WARNING - GRAPHIC CONTENT: Scores of people have died in Sri Lanka after six bombs detonated near simultaneously at three churches and three luxury hotels popular with tourists, authorities say.
At least 138 people have been killed and 400 more injured in the Easter Sunday bombings about 8.45am (local time), hospital and police officials have said.
The strikes came as worshippers were attending Easter Sunday services at Catholic churches. The first explosion reportedly struck at a church in Colombo, followed by simultaneous blasts within half an hour, according to Al Jazeera.
In just one church, St Sebastian's in Katuwapitiya, north of Colombo, more than 50 people had been killed, a police official told Reuters, with pictures showing bodies on the ground, blood on the pews and a destroyed roof.
Media reported 25 people were also killed in an attack on a church in Batticaloa in Eastern Province.
The injured also included foreigners staying at the three five-star hotels - the Cinnamon Grand, Kingsbury and the Shangri-La, located in the heart of Colombo.
It was unclear whether there were any casualties in the hotels, however, nine foreigners were among the dead, the officials said.
A spokesman for the Cinnamon Grand Hotel near the prime minister's official residence in Colombo, told AFP that the blast had ripped through the hotel restaurant.
He said at least one person had been killed in the blast.
Images of aftermath
St Sebastian's Church in Negombo, a Catholic majority town, posted pictures of destruction inside the church on its Facebook page, showing blood on pews and the floor, and requested help from the public.
"A bomb attack to our church, please come and help if your family members are there," read a post in English on the Facebook page of the St Sebastian's Church.
Photos circulating on social media showed the roof of one church had been almost blown off in the blast.
The floor was littered with a mixture of roof tiles, splintered wood and blood.
Police spokesman Ruwan Gunasekera said that the injured were being evacuated while security forces have cordoned off the areas and search operations are underway.
There were no immediate claims of responsibility.
A security official who spoke on condition of anonymity because he was not authorised to speak to reporters says that six near simultaneous explosions hit three churches and three hotels frequented by foreign tourists.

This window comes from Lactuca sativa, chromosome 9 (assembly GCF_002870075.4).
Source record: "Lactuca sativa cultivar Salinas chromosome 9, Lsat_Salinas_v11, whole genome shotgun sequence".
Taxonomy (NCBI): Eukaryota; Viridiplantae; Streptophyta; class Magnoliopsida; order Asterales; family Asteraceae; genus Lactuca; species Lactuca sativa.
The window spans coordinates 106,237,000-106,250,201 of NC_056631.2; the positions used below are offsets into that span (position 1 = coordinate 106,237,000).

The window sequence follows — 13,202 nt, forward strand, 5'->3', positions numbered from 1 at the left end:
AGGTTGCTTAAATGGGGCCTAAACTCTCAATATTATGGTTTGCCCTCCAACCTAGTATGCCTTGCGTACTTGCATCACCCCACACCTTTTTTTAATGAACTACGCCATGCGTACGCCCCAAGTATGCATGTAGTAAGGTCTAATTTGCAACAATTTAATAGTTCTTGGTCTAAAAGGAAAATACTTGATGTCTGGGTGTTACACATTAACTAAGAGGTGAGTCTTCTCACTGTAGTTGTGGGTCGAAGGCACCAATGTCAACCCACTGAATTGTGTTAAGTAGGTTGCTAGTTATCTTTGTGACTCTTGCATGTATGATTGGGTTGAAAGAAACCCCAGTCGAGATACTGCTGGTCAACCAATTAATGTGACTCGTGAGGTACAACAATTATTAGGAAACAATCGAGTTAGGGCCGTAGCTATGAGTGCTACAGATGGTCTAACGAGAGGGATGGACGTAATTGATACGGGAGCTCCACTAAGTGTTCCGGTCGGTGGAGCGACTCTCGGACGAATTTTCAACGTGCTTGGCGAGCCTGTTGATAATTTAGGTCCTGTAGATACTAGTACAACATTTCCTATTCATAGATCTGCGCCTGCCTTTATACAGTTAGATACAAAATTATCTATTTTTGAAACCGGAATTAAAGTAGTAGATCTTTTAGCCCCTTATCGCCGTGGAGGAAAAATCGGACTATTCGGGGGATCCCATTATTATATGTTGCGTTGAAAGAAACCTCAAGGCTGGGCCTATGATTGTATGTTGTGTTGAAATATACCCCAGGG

Prime Minister Ranil Wickremesinghe called a national security council meeting at his home for later in the day.
"I strongly condemn the cowardly attacks on our people today. I call upon all Sri Lankans during this tragic time to remain united and strong," he said in a Tweet.
"Please avoid propagating unverified reports and speculation. The government is taking immediate steps to contain this situation."
Alex Agieleson, who was near the shrine, said buildings shook with the blast, and that a number of injured people were carried away in ambulances.
‘Murder, mayhem and anarchy’
President Maithripala Sirisena in an address said he was shocked by the explosions and appealed for calm.
Finance Minister Mangala Samaraweera, writing on his verified Twitter account, said the attacks had killed "many innocent people" and appeared to be a "well-coordinated attempt to create murder, mayhem & anarchy."
Sri Lanka's Minister of Economic Reforms and Public Distribution Harsha de Silva confirmed an emergency meeting had been called.
He said he had been to two of the attacked hotels and was at the scene at St Anthony's Shrine and described "horrible scenes."
"I saw many body parts strewn all over," he tweeted, adding that there were "many casualties including foreigners."
"Please stay calm and indoors," he added.
Australian Labor leader Bill Shorten tweeted the news of the attacks was “devastating”.
“Our solidarity and sympathy to all those who mourn, all those in pain,” Mr Shorten tweeted.
The Department of Foreign Affairs and Trade is now making urgent enquiries with local authorities to determine the welfare of any Australians affected, a DFAT spokeswoman said in a statement to Yahoo News Australia on Sunday.
The spokeswoman said anyone concerned about friends and family in Sri Lanka should contact their loved ones directly and, if that fails, contact DFAT on 1300 555 135 (within Australia) or +61 2 6261 3305 (from overseas).
With AAP, Reuters, Associated Press and AFP
Do you have a story tip? Email: firstname.lastname@example.org.